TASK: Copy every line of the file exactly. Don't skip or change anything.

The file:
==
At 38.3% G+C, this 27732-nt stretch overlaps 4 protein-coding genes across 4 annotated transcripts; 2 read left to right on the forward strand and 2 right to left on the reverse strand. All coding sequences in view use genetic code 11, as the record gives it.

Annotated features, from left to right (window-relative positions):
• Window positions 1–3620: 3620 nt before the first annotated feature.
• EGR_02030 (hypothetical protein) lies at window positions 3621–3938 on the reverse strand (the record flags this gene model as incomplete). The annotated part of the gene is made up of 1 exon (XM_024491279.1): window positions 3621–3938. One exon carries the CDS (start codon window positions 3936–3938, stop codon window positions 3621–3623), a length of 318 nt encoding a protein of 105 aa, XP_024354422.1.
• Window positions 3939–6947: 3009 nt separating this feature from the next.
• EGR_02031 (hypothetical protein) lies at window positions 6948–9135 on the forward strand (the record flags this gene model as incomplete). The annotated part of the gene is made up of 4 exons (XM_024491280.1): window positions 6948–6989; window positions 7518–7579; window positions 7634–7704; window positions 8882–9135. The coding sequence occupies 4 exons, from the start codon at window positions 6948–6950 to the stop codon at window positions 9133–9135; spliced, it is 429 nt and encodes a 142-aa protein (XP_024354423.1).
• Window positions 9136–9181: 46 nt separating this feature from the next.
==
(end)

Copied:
At 38.3% G+C, this 27732-nt stretch overlaps 4 protein-coding genes across 4 annotated transcripts; 2 read left to right on the forward strand and 2 right to left on the reverse strand. All coding sequences in view use genetic code 11, as the record gives it.

Annotated features, from left to right (window-relative positions):
• Window positions 1–3620: 3620 nt before the first annotated feature.
• EGR_02030 (hypothetical protein) lies at window positions 3621–3938 on the reverse strand (the record flags this gene model as incomplete). The annotated part of the gene is made up of 1 exon (XM_024491279.1): window positions 3621–3938. One exon carries the CDS (start codon window positions 3936–3938, stop codon window positions 3621–3623), a length of 318 nt encoding a protein of 105 aa, XP_024354422.1.
• Window positions 3939–6947: 3009 nt separating this feature from the next.
• EGR_02031 (hypothetical protein) lies at window positions 6948–9135 on the forward strand (the record flags this gene model as incomplete). The annotated part of the gene is made up of 4 exons (XM_024491280.1): window positions 6948–6989; window positions 7518–7579; window positions 7634–7704; window positions 8882–9135. The coding sequence occupies 4 exons, from the start codon at window positions 6948–6950 to the stop codon at window positions 9133–9135; spliced, it is 429 nt and encodes a 142-aa protein (XP_024354423.1).
• Window positions 9136–9181: 46 nt separating this feature from the next.